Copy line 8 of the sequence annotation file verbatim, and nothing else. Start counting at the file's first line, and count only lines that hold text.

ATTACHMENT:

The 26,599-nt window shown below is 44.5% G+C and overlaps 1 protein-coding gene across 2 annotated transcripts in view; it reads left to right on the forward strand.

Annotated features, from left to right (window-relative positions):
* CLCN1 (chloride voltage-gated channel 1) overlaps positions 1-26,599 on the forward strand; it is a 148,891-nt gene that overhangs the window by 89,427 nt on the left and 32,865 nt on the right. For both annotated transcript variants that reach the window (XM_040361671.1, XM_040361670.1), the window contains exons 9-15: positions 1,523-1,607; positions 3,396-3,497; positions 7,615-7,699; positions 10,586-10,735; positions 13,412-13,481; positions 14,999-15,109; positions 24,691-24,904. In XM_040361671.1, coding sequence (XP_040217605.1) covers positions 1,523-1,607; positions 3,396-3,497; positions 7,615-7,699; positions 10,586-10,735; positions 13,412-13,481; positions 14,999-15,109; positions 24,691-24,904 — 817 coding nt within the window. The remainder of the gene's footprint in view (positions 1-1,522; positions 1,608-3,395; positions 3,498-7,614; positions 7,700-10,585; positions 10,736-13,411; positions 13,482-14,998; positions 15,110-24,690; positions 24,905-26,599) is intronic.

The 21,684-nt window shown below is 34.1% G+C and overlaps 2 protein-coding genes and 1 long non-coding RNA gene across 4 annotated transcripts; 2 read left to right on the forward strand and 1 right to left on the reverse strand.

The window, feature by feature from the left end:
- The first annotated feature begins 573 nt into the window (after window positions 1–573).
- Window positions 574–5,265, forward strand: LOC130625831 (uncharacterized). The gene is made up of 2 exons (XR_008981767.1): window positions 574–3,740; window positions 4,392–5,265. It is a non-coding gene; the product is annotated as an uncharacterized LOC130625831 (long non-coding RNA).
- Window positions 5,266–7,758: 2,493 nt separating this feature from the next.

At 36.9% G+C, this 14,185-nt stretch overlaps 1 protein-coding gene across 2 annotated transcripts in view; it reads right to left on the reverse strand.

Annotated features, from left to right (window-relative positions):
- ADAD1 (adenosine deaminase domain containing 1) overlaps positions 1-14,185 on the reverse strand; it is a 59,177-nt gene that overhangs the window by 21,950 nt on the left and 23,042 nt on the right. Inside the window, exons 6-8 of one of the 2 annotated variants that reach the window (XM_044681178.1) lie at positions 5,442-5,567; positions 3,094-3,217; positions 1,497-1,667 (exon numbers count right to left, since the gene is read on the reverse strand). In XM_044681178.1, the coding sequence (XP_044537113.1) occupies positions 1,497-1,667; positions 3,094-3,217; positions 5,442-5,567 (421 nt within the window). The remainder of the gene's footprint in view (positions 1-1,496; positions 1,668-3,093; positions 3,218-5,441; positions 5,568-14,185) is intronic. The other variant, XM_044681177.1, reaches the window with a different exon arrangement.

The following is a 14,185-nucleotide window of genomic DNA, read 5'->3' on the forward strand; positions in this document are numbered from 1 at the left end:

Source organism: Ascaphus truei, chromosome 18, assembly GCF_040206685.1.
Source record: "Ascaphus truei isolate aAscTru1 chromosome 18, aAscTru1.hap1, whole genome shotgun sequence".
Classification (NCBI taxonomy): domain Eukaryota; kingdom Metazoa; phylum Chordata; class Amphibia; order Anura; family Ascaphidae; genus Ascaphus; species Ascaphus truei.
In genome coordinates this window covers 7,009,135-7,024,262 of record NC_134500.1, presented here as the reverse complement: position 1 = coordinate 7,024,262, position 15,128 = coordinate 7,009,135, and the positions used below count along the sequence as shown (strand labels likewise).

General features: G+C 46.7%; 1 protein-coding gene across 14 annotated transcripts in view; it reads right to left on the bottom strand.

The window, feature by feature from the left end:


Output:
- Window positions 5,266–7,758: 2,493 nt separating this feature from the next.